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The Importance of Premium Medical Cables in Healthcare Machines & Devices

March 30, 2020

Carr Manufacturing Company, Inc. (CMC) was founded in 2006 to provide original equipment manufacturers with a domestic facility for their custom manufacturing and assembly needs. We treat each customer as an individual, tailoring our services specifically to their needs, including those in fields requiring medical cables.

We serve a broad client base across a myriad of industries, especially the healthcare sector where we provide a variety of standard and custom medical cables for use in medical devices and machinery. We’ve manufactured cables for use in equipment such as MRI machines, EKG equipment, fetal monitors, and more.

The Most Crucial Properties of Medical Cable Assemblies

Medical Cable Assemblies

In the medical sector, there is no room for failure. Medical devices and equipment must operate correctly at all times. Power failures, startup delays, or other equipment problems put the health and safety of patients at risk. As such, the utmost care must be taken when manufacturing cable assemblies for use in medical and healthcare applications.

At CMC, we incorporate the following properties into all of our cable assemblies:


Medical cables must be durable to accommodate the needs of medical professionals. They have to keep functioning even if they are tugged, kinked, stepped on, or otherwise interfered with. Cables must remain functional and accurate in frantic environments like emergency rooms, where a malfunctioning cable could impact the ability of medical professionals to conduct proper treatment.

In calmer environments like patient rooms or operating rooms, durability is still vital. Durable cables remain in use longer, staying cost-effective while safely powering expensive life-saving medical equipment.


While single-use cables do not need sterilization after use, they do need to be cost-effective. These cables are often purchased in bulk to facilitate a lower price-per-unit. For context, common examples of disposable medical wiring would include defibrillator lead wires or ECG/EKG wires.

Conversely, reusable cables must be manufactured to tolerate sanitization processes. This usually means that they must be capable of surviving a chemical sterilizer or an autoclave. Reusable medical cables will be constructed from specific materials based on the required sterilization method of the application.


Since medical centers vary in their application of medical cables and the environmental conditions they are used in, multiple uses and use scenarios must be considered when designing standard solutions intended for broad use.

Quality Components

Medical device cables are composed of three main components: the conductor, the insulator, and the jacket.

  • Conductor

The conductor is an internal metal such as gold, copper, or aluminum that transfers electric signals to a medical device. Conductors must be able to withstand the full range of expected operating temperatures while remaining pliable and resistant to breakage.

  • Insulator

The insulator is a critical component that prevents electricity from flowing out of the medical device cable to the patient or healthcare professionals. It also prevents interference between devices and between multiple cables within a device. The most common insulation materials in medical device cables include polypropylene, polyethylene, and semi-rigid polyvinyl chloride.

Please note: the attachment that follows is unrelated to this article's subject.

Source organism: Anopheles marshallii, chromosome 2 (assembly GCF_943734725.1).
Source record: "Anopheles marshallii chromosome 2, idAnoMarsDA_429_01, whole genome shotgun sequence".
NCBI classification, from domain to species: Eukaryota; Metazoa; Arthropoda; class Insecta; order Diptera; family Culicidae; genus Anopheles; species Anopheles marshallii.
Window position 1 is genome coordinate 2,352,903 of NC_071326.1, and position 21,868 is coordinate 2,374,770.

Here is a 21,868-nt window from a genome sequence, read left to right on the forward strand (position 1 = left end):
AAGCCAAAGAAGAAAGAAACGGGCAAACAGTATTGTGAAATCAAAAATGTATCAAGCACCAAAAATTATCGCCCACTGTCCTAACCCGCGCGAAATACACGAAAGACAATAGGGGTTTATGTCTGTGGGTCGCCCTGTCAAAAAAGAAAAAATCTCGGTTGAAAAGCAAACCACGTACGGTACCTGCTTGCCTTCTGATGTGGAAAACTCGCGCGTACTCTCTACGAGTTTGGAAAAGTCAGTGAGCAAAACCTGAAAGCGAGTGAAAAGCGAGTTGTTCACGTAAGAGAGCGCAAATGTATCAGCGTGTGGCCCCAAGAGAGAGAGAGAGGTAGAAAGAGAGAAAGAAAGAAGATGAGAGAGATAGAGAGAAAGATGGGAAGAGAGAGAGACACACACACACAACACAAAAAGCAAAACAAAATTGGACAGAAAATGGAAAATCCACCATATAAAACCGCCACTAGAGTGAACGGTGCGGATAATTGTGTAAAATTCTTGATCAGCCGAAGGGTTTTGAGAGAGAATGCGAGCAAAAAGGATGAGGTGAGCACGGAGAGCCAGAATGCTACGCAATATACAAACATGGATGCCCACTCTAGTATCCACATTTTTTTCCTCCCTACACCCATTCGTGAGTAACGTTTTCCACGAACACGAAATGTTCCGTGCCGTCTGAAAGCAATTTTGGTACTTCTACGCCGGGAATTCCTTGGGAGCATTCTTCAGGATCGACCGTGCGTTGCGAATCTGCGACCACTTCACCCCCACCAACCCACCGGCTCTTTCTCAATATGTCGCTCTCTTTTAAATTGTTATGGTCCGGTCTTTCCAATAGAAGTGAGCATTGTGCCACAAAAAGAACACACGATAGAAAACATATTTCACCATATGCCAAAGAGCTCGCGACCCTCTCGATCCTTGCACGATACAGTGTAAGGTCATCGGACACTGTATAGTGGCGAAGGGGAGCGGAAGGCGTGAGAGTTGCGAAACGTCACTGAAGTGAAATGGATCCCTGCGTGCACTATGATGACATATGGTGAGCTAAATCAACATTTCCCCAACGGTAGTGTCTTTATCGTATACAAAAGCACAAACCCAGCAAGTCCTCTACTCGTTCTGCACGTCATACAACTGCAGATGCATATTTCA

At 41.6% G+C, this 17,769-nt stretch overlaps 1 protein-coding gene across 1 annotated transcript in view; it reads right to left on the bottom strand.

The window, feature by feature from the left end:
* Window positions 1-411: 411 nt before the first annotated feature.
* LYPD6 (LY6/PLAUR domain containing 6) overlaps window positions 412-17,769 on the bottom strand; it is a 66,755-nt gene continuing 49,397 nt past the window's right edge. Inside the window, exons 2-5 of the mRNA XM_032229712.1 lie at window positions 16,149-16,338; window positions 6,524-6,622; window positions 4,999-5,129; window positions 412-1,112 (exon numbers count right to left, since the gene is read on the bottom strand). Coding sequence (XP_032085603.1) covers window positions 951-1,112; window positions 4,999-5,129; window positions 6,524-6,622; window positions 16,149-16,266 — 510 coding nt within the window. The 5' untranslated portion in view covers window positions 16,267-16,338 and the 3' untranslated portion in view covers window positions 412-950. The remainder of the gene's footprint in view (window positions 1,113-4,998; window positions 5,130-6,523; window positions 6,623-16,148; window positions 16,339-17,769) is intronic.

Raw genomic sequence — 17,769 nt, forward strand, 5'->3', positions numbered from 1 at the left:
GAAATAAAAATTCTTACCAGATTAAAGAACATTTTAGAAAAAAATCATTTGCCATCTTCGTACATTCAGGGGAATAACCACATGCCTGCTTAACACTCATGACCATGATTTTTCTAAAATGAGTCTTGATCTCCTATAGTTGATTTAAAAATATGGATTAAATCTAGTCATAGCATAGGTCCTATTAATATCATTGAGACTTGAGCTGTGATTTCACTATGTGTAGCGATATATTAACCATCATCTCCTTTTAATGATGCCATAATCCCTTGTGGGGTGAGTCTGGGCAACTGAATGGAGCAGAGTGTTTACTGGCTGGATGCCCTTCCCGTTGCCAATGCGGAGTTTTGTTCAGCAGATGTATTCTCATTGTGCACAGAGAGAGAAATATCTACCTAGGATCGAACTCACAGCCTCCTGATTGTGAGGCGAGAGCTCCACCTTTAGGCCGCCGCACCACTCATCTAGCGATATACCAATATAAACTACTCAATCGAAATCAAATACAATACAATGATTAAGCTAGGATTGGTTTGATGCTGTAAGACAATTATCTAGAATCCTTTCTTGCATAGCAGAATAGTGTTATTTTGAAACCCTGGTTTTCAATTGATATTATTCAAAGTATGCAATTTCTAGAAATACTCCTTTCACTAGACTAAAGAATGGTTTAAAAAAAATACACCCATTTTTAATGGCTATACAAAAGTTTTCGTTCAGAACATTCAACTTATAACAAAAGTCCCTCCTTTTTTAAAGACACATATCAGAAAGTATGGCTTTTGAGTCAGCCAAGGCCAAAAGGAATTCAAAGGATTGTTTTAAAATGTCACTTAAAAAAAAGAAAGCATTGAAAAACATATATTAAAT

• Jacket

The jacket is the outer covering that covers the insulator and conductor, protecting the inner components during use and sterilization. All jackets used in medical device cables must meet strict FDA and ISO 1099 requirements for biocompatibility.

Jacket materials are selected for their insulation properties and resistances. The most common jacket materials found in the healthcare industry include:

  • Thermoplastic elastomer (TPE): The most common material due to its high chemical resistance.
  • Thermoplastic polyurethane (TPU): This material is durable and strong, but has a low heat tolerance that makes it incompatible with autoclaves.
  • Polyvinyl chloride (PVC): The least expensive jacket material, but not suitable for autoclaving or other cleaning methods that require high temperatures.
  • Silicone: The most preferred material for its lightweight, flexibility, and ability to withstand multiple autoclave cycles.

Signal Integrity

Signal integrity refers to a cable’s ability to provide accurate, complete, and unimpaired transmission of power and/or data. Medical cables that feature high signal integrity are less likely to malfunction due to interference from cross talk or other factors.

In the healthcare industry, medical cables may get rolled over by gurneys, tugged on by patients and medical professionals, stepped on, and more. All medical cables must be stringently tested in a variety of use conditions to ensure that no malfunctions occur even under the harshest medical conditions.

Patient wellbeing depends upon the proper function of medical cables, so the design and manufacturing processes must be carefully evaluated before production can begin. Medical device cables also demand thorough inspection and testing prior to release to ensure that they function properly and will not harm any medical professionals or patients when in use, whether directly or indirectly.

Medical Cable Assemblies From Carr Manufacturing Company

At CMC, we have an active SAM Registration and are capable of handling any manufacture project no matter how niche, including custom medical device cables. We’d love the opportunity to provide you a product that meets your exact design specifications. Contact us to learn more about our services and capabilities.

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